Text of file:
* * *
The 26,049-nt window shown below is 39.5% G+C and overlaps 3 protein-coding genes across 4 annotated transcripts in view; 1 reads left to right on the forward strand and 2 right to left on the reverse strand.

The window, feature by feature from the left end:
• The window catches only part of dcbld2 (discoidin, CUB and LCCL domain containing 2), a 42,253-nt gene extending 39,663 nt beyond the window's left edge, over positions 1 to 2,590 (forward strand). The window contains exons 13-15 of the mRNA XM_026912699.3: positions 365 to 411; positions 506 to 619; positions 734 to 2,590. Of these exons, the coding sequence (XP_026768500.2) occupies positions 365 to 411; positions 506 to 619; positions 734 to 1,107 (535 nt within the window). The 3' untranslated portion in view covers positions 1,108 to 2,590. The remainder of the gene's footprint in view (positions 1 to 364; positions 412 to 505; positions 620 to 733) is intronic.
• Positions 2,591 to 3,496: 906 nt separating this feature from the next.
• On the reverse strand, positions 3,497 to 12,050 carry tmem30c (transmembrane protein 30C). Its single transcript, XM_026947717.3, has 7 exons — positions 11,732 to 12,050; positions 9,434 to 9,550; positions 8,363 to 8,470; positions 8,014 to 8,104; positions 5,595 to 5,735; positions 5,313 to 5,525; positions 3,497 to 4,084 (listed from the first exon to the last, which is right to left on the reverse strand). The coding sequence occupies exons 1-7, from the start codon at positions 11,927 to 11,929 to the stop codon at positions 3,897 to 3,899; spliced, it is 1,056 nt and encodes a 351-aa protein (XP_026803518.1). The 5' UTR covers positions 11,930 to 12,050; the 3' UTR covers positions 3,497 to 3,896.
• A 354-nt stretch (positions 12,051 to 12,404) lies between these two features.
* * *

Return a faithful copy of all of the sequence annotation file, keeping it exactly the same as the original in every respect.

The 26,049-nt window shown below is 39.5% G+C and overlaps 3 protein-coding genes across 4 annotated transcripts in view; 1 reads left to right on the forward strand and 2 right to left on the reverse strand.

The window, feature by feature from the left end:
• The window catches only part of dcbld2 (discoidin, CUB and LCCL domain containing 2), a 42,253-nt gene extending 39,663 nt beyond the window's left edge, over positions 1 to 2,590 (forward strand). The window contains exons 13-15 of the mRNA XM_026912699.3: positions 365 to 411; positions 506 to 619; positions 734 to 2,590. Of these exons, the coding sequence (XP_026768500.2) occupies positions 365 to 411; positions 506 to 619; positions 734 to 1,107 (535 nt within the window). The 3' untranslated portion in view covers positions 1,108 to 2,590. The remainder of the gene's footprint in view (positions 1 to 364; positions 412 to 505; positions 620 to 733) is intronic.
• Positions 2,591 to 3,496: 906 nt separating this feature from the next.
• On the reverse strand, positions 3,497 to 12,050 carry tmem30c (transmembrane protein 30C). Its single transcript, XM_026947717.3, has 7 exons — positions 11,732 to 12,050; positions 9,434 to 9,550; positions 8,363 to 8,470; positions 8,014 to 8,104; positions 5,595 to 5,735; positions 5,313 to 5,525; positions 3,497 to 4,084 (listed from the first exon to the last, which is right to left on the reverse strand). The coding sequence occupies exons 1-7, from the start codon at positions 11,927 to 11,929 to the stop codon at positions 3,897 to 3,899; spliced, it is 1,056 nt and encodes a 351-aa protein (XP_026803518.1). The 5' UTR covers positions 11,930 to 12,050; the 3' UTR covers positions 3,497 to 3,896.
• A 354-nt stretch (positions 12,051 to 12,404) lies between these two features.